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Quint finds Brandon Cronenberg's Antiviral to be twisted, bizarre and very smart! Fantastic Fest 2012!

Published at: Sept. 23, 2012, 3:20 a.m. CST by quint

Ahoy, squirts! Quint here. Brandon Cronenberg’s Antiviral has been getting a lot of mixed buzz from movie writers over the last few months. I heard nothing about the plot, thank God, but the general feeling was that Cronenberg made a movie in his father’s image and did alright.

Most of the more positive and more negative reactions started from that point, so I went in expecting to find myself somewhere in the middle. Well, I ended up not being in the middle. In fact, I left the theater really, really digging on the film and in the hours since the film has grown even better as I chew on it a bit.

 

 

On the surface, Cronenberg is carrying on the tradition of New Flesh began by his father, but he’s also not just aping a style. Love it or hate it, you can’t deny this film has something on its mind. The film is a blatant commentary on pop culture that’s more in line with They Live-era John Carpenter than his father’s output.

Caleb Landry Jones plays Syd, the ultra pale and kind of creepy used disease salesman. You see, in this world (which sadly isn’t too far off from our own) people are so obsessed with celebrity that there’s a huge market for their diseases. Colds, flus and even STDs are in demand as long as they’re from famous people.

And the definition of famous in this world is slightly skewed into the ridiculous, but again… scarily recognizable. Being famous for being famous is the norm and when you reach that level you can sell your cold virus to a firm that will copyright it, crack and it and rewrite it so it is non-contagious, therefore protecting the company’s investment.

When you add in an element of corporate espionage things get really strange. If you want to make some money on the side you gotta infect yourself with these viruses and have a bootleg or stolen version of the special machine that can crack and rewrite the virus’ code so it can be duplicated.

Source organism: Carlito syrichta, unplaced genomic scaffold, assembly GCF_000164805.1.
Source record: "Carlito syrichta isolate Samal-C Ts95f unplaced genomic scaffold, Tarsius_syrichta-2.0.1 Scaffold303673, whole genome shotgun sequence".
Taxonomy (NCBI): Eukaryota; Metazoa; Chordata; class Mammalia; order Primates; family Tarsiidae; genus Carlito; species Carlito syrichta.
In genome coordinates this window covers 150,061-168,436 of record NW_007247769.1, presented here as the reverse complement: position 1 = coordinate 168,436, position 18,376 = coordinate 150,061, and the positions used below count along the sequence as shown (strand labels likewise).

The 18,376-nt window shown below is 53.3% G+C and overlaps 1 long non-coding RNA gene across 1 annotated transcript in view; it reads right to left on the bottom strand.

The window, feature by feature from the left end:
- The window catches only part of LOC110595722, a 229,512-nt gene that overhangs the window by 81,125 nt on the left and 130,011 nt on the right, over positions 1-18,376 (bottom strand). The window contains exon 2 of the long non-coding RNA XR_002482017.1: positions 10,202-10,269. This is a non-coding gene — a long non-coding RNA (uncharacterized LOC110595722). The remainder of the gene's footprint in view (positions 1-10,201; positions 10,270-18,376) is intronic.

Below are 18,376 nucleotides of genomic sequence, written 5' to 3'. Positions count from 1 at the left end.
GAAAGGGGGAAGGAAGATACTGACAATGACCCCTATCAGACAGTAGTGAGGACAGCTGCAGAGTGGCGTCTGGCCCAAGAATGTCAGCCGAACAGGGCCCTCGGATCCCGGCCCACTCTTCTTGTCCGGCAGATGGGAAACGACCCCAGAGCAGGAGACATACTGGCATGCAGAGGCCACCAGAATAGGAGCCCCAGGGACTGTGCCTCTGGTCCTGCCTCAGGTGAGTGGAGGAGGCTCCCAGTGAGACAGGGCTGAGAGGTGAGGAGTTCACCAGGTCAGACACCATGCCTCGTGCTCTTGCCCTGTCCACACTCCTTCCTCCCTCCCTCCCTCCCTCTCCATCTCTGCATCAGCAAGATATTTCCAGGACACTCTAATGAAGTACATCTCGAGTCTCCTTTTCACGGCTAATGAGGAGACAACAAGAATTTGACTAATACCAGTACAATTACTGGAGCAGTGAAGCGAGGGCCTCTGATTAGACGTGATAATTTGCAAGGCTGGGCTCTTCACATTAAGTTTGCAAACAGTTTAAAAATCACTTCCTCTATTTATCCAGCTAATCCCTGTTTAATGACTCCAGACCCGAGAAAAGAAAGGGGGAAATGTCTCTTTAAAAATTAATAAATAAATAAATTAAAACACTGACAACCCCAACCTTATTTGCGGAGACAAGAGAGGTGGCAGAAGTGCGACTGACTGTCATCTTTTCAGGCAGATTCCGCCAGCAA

That’s precisely what Syd does and naturally that opens an oddly fleshy door down an even creepier rabbit hole as a particular virus he’s carrying becomes one of the most valuable things on the market… it also happens to be slowly killing him.

Jones gives a great performance. In fact, I’d go so far as to compare the way he commits to the character with the way Joaquin Phoenix inhabits Freddie Quill. There are moments where my back starts hurting in sympathy for his hunched over posture.

Sarah Gadon is great in what could have been a role that only needed a pretty face. She’s the Paris Hilton celebrity type and spends most of the movie as just an image of obsession. There’s some real talent behind the beauty here. When her character does have the chance to be more than the image of celebrity she brings such a vulnerability to the role that you can’t help but feel for her in a way I didn’t expect.

 

 

Also of note is Malcolm McDowell. The man is becoming this generation’s Christopher Walken; a working actor who will appear in anything if you meet his daily asking price. As a result he’s in a lot of shitty movies and when he appears in indies like this one it’s usually only a bit part, shot in and out in a few days. But I’ll give the man this, he never phones it in. Same with Walken. Walken always gave each role 110%, no matter how shitty the movie is.

McDowell plays a doctor and has a couple of important speeches… and yes, you can tell he only worked a few days on the movie, but at least Cronenberg brought him in to be a crucial character that hammers home some of the bigger ideas the movie is wrestling with.

The only negative thing I have to say about the film is that it hits a wall about 2/3rds of the way through the movie and slows to a crawl for about 10 minutes. However, that crawl ends with one of the more icky pieces of violence in the movie and leads to a finale that is pretty damn gross and fantastic.

So, count me pleasantly surprised on this one. It’s not a pale imitation of the work of his father, nor is it a sloppy first film that doesn’t know what it wants to say.

 

 

Make sure to follow me on Twitter to get my live reactions as I dive headfirst into Fantastic Fest!

-Eric Vespe
”Quint”
quint@aintitcool.com
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